The little dude has coped remarkably well overall, but I’ve noticed he seems to be more in need of checking in with me for reassurance, and also the sleeping has taken a major step backwards. We haven’t done the old system of “one lullaby then mummy says goodnight” effectively since before moving house. In Whangarei, Mr Daddy was on main parent duty to give me space to be with Grandad, and he developed a technique based on my baby meditation scheme that we used to use. It’s super cute. It goes like this. First, he gets the little dude’s attention by starting a story about some dinosaurs, then he adds the twist that one of the dinosaurs is running through the forest and stumbles over another dinosaur who is asleep. The running dinosaur (let’s call him the blue dinosaur) falls over and hurts his knee, while the sleeping dinosaur (green) hurts his head from being crashed into. They kiss each other better, but then the green dinosaur wants to go back to sleep. So the blue dinosaur has to help him. So the blue dinosaur says he’s going to tell the green dinosaur a story to help him sleep. And the blue dinosaur says that the green dinosaur’s feet are filling up with sleep, and they’re warm and cosy and sleepy, and the feet fall asleep. And the sleep goes up the legs into the knees and the knees get all warm and cosy and sleepy, and fall asleep. And so on and so on all the way to the dinosaur’s teeth and feathers. After ten minutes of the dinosaur falling asleep piece by piece, the little dude is also usually snoring softly.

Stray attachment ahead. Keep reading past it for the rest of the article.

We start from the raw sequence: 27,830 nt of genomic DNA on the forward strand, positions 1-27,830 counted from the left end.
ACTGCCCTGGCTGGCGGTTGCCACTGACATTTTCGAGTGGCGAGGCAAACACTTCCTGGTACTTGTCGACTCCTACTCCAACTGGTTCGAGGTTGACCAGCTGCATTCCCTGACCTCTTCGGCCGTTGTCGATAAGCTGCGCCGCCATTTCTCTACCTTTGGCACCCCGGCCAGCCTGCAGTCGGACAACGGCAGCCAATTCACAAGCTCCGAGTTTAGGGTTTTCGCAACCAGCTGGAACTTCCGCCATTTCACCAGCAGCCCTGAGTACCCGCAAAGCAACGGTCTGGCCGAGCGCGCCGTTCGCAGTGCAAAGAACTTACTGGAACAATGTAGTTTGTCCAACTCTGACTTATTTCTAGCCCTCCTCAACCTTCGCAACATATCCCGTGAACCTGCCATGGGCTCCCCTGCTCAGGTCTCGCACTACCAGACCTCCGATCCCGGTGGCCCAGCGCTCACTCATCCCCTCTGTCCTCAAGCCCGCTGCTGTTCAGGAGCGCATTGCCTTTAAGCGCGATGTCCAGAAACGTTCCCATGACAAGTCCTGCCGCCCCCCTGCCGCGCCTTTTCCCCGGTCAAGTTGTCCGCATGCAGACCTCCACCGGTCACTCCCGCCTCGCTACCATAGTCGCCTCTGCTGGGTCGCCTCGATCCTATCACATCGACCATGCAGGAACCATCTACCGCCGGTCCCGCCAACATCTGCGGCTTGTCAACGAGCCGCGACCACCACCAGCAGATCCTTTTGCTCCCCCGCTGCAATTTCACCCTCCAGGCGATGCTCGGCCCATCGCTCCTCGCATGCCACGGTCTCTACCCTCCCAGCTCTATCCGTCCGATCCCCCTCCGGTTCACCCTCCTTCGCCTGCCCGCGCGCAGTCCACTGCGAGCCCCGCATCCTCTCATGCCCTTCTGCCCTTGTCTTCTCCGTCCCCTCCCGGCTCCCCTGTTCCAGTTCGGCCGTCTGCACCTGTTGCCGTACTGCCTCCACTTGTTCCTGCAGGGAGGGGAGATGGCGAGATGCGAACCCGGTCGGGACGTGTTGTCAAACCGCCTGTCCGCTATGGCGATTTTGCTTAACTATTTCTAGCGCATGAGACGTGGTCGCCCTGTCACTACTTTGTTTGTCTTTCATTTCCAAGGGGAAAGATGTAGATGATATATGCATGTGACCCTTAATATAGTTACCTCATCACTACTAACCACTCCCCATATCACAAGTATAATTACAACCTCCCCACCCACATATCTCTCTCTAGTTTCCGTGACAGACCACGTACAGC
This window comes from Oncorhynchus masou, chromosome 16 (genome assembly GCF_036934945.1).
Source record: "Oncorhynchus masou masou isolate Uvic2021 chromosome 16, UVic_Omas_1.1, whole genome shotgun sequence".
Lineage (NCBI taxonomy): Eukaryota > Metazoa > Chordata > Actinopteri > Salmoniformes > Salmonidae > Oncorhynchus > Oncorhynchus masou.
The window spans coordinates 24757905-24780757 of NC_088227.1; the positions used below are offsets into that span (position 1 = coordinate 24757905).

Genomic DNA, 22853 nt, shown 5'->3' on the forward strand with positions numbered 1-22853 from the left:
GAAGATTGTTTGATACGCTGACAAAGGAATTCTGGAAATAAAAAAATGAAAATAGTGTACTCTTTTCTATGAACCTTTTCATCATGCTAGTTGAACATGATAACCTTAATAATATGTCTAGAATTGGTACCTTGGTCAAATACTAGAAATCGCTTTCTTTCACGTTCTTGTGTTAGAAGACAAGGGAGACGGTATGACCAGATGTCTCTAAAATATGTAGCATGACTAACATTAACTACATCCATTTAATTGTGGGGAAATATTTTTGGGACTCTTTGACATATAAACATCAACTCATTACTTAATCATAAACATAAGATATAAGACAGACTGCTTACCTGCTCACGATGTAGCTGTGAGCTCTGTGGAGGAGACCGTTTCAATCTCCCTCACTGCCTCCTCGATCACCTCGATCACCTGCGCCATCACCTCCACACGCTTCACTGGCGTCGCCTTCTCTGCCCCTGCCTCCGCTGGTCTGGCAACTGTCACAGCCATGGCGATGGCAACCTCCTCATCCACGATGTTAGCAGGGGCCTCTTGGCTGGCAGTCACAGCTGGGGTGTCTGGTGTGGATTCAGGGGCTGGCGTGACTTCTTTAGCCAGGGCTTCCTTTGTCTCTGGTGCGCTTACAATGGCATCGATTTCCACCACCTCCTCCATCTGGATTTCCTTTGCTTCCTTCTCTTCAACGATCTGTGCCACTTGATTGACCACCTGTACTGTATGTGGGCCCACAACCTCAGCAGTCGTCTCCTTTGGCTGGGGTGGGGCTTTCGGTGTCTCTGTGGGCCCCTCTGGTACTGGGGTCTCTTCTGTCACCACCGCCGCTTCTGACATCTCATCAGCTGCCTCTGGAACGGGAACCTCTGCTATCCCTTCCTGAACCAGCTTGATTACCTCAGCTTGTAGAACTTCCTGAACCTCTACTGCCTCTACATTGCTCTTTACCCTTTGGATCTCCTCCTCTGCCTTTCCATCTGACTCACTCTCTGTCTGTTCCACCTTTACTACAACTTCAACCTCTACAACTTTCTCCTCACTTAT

In the last few months, she would wake in the night, but be unable to get up by herself. Her daughter flew over from Perth and took over the night shift, and would give her sips of water and soothe her back to sleep.